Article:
It is, moreover, admittedly apparent from Article 3(8) of Directive 2003/54 that, unlike the rule which applied under Directive 96/92 with regard to Article 3(3) and Article 16 thereof (see, in that regard, judgment of 7 June 2005, VEMW and Others, C‑17/03, EU:C:2005:362, paragraph 65), Member States are permitted not to apply the provisions of Article 20 of Directive 2003/54 providing for non-discriminatory third party access to the transmission and distribution systems in so far as the application of Article 20 would obstruct the performance, in law or in fact, of the public service obligations thus imposed on electricity undertakings. However, the Court has already held that, in order to be able to derogate in this way from the requirements of Article 20 of Directive 2003/54, Member States must, inter alia, ascertain whether the performance by the system operators of their public service obligations cannot be achieved by other means which do not impact adversely on the right of access to the systems, which is one of the rights enshrined in Directive 2003/54 (judgment of 22 May 2008, citiworks, C‑439/06, EU:C:2008:298, paragraph 60).

92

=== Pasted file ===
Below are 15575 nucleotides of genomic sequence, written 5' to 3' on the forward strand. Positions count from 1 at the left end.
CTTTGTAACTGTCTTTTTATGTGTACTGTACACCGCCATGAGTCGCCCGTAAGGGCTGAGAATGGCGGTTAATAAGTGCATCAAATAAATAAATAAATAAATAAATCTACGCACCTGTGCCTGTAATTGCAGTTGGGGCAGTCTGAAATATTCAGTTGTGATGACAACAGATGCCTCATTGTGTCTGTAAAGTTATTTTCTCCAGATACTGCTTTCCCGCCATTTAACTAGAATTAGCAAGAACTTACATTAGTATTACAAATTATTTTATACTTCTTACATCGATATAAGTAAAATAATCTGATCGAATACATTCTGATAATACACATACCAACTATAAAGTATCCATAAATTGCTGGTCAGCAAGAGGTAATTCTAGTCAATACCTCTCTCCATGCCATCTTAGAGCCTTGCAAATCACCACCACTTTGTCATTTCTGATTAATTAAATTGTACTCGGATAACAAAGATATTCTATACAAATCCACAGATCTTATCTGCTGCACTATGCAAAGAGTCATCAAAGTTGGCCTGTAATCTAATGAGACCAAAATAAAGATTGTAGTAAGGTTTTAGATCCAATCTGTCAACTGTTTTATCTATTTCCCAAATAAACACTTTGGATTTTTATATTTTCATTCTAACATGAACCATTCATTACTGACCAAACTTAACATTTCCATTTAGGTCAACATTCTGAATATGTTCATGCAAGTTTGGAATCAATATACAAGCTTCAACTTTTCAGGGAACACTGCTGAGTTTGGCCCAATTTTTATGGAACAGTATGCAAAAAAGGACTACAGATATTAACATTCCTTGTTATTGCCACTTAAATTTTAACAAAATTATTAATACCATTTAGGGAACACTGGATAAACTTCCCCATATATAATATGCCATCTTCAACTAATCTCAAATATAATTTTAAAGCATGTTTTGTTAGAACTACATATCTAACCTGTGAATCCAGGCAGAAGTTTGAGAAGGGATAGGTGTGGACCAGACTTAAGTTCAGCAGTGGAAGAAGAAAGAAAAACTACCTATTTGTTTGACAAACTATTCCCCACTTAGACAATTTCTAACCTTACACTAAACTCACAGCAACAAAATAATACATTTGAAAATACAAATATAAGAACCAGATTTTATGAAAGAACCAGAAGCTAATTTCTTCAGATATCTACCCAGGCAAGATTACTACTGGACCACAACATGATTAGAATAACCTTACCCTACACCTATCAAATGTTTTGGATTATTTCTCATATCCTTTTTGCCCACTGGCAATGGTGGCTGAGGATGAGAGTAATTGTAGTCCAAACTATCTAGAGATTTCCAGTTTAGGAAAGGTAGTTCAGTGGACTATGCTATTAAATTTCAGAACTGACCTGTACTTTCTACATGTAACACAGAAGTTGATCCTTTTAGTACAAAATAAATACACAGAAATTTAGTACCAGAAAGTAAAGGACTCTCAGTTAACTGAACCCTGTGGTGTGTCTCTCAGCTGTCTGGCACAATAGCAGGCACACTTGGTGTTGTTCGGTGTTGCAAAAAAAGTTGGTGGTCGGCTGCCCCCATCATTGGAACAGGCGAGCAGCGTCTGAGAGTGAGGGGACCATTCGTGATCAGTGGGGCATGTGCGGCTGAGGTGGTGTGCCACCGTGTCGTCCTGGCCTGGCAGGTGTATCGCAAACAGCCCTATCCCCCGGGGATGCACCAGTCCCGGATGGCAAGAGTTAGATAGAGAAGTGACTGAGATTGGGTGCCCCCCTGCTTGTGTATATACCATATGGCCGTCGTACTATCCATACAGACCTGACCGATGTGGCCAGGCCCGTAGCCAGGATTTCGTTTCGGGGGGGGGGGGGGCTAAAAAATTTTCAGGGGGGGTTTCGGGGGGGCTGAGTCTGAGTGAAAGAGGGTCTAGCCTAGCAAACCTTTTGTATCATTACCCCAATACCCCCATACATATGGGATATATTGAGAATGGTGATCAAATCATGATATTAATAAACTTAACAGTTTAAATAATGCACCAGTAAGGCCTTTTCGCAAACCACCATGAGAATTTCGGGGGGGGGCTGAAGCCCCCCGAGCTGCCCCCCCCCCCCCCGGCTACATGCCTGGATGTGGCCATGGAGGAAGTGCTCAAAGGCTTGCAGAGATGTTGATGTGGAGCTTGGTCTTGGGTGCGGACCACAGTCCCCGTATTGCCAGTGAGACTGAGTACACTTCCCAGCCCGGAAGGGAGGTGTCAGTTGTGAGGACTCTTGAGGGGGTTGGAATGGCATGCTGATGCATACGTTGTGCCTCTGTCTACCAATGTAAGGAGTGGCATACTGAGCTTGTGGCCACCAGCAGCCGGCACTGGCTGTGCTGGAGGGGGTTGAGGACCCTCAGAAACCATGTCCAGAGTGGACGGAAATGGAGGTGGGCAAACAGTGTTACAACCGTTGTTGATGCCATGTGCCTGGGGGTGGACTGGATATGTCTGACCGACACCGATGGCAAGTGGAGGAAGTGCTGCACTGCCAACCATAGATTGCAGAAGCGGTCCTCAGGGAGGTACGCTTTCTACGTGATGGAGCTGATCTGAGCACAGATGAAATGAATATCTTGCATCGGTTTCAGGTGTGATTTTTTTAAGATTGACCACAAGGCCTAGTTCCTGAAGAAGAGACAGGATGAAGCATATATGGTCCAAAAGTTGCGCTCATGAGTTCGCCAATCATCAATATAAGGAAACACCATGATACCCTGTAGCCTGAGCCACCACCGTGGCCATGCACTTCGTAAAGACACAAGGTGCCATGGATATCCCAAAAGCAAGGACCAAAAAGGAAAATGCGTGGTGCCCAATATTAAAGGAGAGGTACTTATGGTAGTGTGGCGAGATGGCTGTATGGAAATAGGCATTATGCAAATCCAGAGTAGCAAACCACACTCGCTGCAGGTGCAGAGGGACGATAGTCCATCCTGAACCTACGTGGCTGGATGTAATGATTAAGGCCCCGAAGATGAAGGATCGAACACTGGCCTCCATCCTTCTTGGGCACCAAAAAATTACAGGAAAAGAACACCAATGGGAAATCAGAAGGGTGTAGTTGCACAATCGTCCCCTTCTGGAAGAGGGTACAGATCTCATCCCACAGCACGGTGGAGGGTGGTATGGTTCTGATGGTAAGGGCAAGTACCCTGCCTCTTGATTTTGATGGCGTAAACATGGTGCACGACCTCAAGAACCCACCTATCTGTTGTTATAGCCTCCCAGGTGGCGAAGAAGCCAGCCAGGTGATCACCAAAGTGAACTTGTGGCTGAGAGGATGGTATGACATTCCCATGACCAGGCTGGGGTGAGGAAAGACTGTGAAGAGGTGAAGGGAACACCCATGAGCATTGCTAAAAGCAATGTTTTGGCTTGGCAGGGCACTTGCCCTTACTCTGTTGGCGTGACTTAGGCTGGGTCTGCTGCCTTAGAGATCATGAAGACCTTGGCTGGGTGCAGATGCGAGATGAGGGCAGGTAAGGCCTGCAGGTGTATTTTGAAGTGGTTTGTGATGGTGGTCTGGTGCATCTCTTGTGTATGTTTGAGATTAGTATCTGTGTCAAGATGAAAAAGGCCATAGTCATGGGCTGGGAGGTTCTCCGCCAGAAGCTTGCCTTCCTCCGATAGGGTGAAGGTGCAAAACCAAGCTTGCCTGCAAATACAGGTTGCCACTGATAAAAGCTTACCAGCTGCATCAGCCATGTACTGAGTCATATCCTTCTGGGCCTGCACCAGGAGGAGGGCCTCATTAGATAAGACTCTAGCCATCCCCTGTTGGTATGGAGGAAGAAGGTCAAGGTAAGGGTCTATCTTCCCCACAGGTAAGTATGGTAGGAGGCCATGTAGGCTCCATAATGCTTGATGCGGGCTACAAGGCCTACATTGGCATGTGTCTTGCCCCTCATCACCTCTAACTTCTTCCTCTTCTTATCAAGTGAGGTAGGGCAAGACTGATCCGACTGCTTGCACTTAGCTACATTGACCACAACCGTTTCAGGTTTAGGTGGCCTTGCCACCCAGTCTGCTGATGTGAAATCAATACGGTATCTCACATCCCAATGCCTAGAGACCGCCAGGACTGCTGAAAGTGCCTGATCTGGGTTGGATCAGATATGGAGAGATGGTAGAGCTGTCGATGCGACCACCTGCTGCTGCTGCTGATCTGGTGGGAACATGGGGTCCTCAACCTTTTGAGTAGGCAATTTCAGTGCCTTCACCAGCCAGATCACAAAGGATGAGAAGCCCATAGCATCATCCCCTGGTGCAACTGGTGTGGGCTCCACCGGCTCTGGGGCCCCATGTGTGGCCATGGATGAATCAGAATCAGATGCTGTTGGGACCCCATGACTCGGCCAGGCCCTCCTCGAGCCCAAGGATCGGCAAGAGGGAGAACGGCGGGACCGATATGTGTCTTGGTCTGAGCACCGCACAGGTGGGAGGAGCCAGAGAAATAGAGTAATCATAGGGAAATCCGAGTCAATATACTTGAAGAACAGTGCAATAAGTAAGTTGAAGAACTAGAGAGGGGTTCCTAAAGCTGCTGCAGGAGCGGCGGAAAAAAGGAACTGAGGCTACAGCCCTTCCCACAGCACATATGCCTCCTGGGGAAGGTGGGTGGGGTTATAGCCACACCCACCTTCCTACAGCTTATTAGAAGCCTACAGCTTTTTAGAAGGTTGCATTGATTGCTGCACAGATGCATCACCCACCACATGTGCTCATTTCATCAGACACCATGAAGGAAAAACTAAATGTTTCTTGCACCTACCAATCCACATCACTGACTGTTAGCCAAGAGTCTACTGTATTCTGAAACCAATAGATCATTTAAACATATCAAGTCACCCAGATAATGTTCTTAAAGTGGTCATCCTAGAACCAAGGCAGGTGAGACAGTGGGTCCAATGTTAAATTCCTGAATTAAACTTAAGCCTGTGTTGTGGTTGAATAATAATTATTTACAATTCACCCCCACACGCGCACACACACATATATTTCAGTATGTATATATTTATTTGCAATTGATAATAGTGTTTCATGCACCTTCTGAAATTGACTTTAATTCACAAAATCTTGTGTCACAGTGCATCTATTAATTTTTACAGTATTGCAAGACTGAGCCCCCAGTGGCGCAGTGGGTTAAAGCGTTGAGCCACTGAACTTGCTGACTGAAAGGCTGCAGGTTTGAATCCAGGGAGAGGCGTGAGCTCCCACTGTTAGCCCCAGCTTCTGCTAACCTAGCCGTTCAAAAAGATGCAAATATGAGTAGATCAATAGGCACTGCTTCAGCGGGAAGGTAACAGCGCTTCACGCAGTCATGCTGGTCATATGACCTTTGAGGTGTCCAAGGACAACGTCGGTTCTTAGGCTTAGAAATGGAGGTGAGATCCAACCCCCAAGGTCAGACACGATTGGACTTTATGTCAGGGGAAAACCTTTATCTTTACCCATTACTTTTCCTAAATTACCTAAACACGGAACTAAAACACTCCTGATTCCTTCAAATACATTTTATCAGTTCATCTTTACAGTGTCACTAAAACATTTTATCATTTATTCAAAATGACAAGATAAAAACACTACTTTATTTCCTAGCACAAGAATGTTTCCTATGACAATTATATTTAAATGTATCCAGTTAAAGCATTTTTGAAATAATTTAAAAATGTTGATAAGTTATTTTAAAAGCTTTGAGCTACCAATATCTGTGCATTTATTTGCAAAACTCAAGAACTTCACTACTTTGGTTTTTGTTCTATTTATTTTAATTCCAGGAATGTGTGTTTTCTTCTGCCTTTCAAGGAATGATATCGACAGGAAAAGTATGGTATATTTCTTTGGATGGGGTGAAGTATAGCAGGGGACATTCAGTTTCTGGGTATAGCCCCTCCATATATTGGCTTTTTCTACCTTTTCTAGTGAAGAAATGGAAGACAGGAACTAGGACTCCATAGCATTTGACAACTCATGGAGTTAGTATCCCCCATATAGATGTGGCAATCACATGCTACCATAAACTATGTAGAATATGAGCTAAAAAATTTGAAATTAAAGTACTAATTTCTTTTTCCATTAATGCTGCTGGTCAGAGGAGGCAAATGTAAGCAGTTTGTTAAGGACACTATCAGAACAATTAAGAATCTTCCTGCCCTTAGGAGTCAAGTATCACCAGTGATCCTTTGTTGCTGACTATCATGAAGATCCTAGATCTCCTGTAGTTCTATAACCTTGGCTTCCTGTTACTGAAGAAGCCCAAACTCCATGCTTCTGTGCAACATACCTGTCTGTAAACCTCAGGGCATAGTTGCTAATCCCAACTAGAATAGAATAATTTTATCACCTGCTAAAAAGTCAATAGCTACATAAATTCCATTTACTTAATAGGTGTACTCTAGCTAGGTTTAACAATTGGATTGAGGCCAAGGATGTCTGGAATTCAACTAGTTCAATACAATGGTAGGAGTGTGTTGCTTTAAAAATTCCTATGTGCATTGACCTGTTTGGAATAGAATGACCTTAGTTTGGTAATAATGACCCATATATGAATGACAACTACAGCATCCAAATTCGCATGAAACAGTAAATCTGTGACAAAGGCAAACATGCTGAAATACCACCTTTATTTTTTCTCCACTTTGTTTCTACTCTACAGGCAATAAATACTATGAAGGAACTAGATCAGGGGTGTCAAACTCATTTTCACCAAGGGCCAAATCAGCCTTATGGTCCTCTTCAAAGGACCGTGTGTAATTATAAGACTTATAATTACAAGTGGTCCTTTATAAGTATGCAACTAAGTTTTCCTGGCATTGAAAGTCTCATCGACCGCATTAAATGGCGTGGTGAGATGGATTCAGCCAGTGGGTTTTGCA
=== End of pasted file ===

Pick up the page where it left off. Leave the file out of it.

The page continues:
Secondly, it must also be noted that the public service obligations established under Directives 96/92 and 2003/54 must be so established, as is apparent from Article 3(2) of each of those directives, having full regard to the relevant provisions of the Treaty, which include not only Article 90 of the EC Treaty (now Article 86 EC), to which Article 3(2) of each of those directives refers, but also Articles 30 of the EC Treaty (now Article 28 EC) and 36 of the EC Treaty (now, after amendment, Article 30 EC), enshrining the free movement of goods, as is apparent in particular from recitals 3, 15 and 19 of Directive 96/92.

93

As regards Article 86 EC, the Court has already held that, although Article 3(2) of Directive 2003/54, read in conjunction with that provision of the Treaty, allows obligations to be imposed on undertakings responsible for operating a public service as regards, inter alia, setting prices for the supply of electricity, national legislation imposing such obligations must be capable of securing the objective which it pursues and must not go beyond what is necessary in order to attain it, so as to be consistent with the principle of proportionality (see judgment of 21 December 2011, Enel Produzione, C‑242/10, EU:C:2011:861, paragraph 55).

94

As regards the examination of the proportionality of the regional measures at issue in the main proceedings, it has already been noted in paragraphs 65 and 86 of the present judgment that, in view of the various provisions of EU law in the light of which that examination will have to be conducted in the present case, that examination must be temporarily deferred.

95

As to Articles 28 EC and 30 EC, with which the public service obligations established under Article 3(2) of each of Directives 96/92 and 2003/54 must also comply, these will be considered below.